A couple of days ago, TGC announced on its website that professors from Reformed Theological Seminary will be participating in a couple of panel discussions during the first evening (April 8 at 5:30) of its upcoming annual conference in Orlando.
I will be participating in the first panel discussion on the authority of Scripture, moderated by Justin Taylor. I look forward to joining my RTS colleagues John Currid, Chuck Hill, and Bruce Baugus. Should be an interesting discussion that ranges from text and canon issues (Chuck and myself), to the relationships between the OT and ANE literature (Currid), to the theological and philosophical foundations for our view of the Bible (Baugus).
The second panel looks equally interesting as it explores the theme of “Seeing Christ in the Old Testament.” That panel will include Derek Thomas, Miles Van Pelt, Scott Redd and Mark Futato, moderated by David Mathis. A discussion between three excellent OT scholars (Futato, Van Pelt and Redd), and one of our finest theologians and preachers (Derek Thomas), should make for a fascinating session.
You will not want to miss either of these. For the full TGC article, see here.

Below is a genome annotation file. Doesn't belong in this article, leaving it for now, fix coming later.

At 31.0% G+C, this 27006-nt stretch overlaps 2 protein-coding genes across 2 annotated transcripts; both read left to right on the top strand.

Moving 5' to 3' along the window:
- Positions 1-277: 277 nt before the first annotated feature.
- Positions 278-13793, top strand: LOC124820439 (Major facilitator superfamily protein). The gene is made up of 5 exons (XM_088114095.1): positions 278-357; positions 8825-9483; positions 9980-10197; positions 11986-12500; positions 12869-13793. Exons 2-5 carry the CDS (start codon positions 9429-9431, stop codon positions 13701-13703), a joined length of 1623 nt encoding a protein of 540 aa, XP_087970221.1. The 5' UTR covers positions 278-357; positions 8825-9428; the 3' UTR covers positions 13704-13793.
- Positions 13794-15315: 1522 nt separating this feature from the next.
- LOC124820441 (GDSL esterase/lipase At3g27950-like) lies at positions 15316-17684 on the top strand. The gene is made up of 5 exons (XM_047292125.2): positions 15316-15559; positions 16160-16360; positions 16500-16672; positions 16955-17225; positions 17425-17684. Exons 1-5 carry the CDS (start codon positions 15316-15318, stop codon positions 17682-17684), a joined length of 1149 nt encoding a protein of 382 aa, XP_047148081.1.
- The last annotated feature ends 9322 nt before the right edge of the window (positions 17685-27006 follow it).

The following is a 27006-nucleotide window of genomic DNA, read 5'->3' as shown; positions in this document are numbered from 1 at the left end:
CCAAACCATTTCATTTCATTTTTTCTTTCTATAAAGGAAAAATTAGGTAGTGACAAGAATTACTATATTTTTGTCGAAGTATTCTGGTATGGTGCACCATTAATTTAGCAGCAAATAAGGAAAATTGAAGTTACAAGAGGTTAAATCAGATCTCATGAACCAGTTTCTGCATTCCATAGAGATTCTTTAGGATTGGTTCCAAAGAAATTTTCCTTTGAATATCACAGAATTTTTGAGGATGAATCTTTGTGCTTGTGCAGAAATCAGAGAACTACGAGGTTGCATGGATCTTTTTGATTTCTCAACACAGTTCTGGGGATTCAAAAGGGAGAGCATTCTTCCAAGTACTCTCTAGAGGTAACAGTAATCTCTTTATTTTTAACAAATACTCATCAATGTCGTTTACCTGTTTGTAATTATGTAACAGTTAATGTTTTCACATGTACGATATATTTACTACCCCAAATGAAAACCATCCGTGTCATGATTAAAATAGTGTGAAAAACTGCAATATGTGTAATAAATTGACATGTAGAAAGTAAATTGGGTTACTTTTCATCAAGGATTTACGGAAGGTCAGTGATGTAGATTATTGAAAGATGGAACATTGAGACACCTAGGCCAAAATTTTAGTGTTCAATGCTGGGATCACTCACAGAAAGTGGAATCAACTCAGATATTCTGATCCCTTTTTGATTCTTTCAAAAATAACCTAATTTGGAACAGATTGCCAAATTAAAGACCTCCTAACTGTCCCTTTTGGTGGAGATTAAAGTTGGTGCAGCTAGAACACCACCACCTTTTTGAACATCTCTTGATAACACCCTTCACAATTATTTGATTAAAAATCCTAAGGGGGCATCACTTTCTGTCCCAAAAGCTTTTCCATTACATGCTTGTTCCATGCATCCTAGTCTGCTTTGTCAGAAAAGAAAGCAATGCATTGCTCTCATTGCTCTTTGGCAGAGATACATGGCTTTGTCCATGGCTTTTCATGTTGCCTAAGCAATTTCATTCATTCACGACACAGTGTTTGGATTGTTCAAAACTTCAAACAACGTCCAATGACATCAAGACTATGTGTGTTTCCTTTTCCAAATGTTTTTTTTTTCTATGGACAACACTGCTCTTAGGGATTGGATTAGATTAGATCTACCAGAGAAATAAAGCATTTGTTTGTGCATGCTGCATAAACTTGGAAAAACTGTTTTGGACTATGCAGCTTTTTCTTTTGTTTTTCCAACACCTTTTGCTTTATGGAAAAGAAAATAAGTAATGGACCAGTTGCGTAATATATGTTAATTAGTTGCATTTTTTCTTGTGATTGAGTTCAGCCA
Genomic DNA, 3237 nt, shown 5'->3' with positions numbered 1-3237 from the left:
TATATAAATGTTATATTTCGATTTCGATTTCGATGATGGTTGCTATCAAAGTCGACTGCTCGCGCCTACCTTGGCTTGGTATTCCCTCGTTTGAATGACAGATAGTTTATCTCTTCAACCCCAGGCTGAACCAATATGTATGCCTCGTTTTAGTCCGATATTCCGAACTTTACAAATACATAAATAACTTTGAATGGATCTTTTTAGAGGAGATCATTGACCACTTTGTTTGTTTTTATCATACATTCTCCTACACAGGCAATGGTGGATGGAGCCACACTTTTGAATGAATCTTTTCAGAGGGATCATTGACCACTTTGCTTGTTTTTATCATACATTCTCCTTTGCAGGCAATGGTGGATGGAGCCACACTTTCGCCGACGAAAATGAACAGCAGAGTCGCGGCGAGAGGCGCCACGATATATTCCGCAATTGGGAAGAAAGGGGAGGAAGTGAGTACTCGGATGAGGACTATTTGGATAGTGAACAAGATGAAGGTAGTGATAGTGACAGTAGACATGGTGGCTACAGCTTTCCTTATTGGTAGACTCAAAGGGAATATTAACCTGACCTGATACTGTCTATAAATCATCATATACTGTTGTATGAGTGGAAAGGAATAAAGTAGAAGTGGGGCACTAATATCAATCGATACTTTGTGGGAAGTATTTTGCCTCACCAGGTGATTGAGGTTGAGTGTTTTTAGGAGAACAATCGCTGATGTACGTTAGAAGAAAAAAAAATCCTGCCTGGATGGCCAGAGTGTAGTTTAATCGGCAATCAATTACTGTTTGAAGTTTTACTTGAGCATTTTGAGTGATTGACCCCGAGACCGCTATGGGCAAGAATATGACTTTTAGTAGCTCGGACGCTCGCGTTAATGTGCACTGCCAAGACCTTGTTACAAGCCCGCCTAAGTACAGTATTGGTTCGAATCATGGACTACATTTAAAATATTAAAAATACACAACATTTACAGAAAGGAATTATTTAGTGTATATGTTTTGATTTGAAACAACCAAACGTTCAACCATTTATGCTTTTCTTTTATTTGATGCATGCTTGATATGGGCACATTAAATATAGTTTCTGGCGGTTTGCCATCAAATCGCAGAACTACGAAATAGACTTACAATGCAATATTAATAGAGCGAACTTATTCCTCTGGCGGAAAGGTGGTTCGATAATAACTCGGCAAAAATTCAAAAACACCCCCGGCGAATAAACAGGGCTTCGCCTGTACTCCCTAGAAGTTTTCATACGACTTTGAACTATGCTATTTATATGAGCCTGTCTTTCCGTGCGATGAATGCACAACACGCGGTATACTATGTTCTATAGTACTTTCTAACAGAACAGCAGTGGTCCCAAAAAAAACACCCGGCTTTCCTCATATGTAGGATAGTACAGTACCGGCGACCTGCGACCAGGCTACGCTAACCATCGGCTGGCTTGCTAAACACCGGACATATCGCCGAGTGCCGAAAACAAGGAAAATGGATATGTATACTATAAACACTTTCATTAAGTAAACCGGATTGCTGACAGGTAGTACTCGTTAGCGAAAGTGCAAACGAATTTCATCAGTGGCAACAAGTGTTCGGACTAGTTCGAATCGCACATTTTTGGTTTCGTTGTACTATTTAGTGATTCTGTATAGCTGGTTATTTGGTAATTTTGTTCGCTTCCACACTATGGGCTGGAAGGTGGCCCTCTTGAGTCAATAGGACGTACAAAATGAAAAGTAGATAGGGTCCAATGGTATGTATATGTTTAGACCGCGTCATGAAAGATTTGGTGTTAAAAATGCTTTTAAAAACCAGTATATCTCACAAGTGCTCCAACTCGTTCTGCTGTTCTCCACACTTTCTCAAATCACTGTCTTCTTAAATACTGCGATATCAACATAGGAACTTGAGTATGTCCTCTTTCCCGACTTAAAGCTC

Without a Reneisance , there can be no Reformation.
Rev. Bryant J. Williams III says
Looks like an interesting conference. Couple of questions and a statement.
First question, Will the conference have the Panel Discussions published in Open Access?
Second question, How will the proliferation of finding Christ in the OT be handled?
Statement: The reason for the second question is that there are too many instances where Christ is found everywhere. I think of A. B. Bruce in his commentary on Leviticus. The misuse of allegorical interpretation in the works of Origen, Clement of Alexandria, Augustine, etc. It would appear to me that UNLESS the NT clearly designates by quote or allusion to some person, event or thing in the OT then there should not be an identification to Christ. The two statements by Christ in Luke 24 are the hinges on this. Furthermore, it would appear that one’s view of interpretation of OT Theology would be critical in this endeavor.
Will it be recorded to hear afterward? I am really curious with what Dr. Currid has to say.